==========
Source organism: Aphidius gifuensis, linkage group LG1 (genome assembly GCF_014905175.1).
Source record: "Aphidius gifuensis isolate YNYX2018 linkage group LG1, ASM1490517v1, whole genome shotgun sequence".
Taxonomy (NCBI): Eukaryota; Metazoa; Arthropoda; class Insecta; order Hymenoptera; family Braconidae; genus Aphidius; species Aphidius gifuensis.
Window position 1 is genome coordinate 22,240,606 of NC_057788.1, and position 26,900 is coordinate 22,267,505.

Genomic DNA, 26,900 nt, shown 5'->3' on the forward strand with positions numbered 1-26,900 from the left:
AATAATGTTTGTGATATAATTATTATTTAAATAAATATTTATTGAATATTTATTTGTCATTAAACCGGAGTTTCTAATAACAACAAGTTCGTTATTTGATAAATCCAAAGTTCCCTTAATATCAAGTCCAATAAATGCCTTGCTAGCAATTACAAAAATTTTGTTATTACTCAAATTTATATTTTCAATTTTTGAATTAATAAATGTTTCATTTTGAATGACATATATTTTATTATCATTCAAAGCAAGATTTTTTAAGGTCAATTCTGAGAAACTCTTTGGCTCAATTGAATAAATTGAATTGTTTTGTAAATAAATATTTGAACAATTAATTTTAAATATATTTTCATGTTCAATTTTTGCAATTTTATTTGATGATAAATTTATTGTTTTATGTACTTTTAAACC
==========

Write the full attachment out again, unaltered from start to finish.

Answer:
Source organism: Aphidius gifuensis, linkage group LG1 (genome assembly GCF_014905175.1).
Source record: "Aphidius gifuensis isolate YNYX2018 linkage group LG1, ASM1490517v1, whole genome shotgun sequence".
Taxonomy (NCBI): Eukaryota; Metazoa; Arthropoda; class Insecta; order Hymenoptera; family Braconidae; genus Aphidius; species Aphidius gifuensis.
Window position 1 is genome coordinate 22,240,606 of NC_057788.1, and position 26,900 is coordinate 22,267,505.

Genomic DNA, 26,900 nt, shown 5'->3' on the forward strand with positions numbered 1-26,900 from the left:
AATAATGTTTGTGATATAATTATTATTTAAATAAATATTTATTGAATATTTATTTGTCATTAAACCGGAGTTTCTAATAACAACAAGTTCGTTATTTGATAAATCCAAAGTTCCCTTAATATCAAGTCCAATAAATGCCTTGCTAGCAATTACAAAAATTTTGTTATTACTCAAATTTATATTTTCAATTTTTGAATTAATAAATGTTTCATTTTGAATGACATATATTTTATTATCATTCAAAGCAAGATTTTTTAAGGTCAATTCTGAGAAACTCTTTGGCTCAATTGAATAAATTGAATTGTTTTGTAAATAAATATTTGAACAATTAATTTTAAATATATTTTCATGTTCAATTTTTGCAATTTTATTTGATGATAAATTTATTGTTTTATGTACTTTTAAACC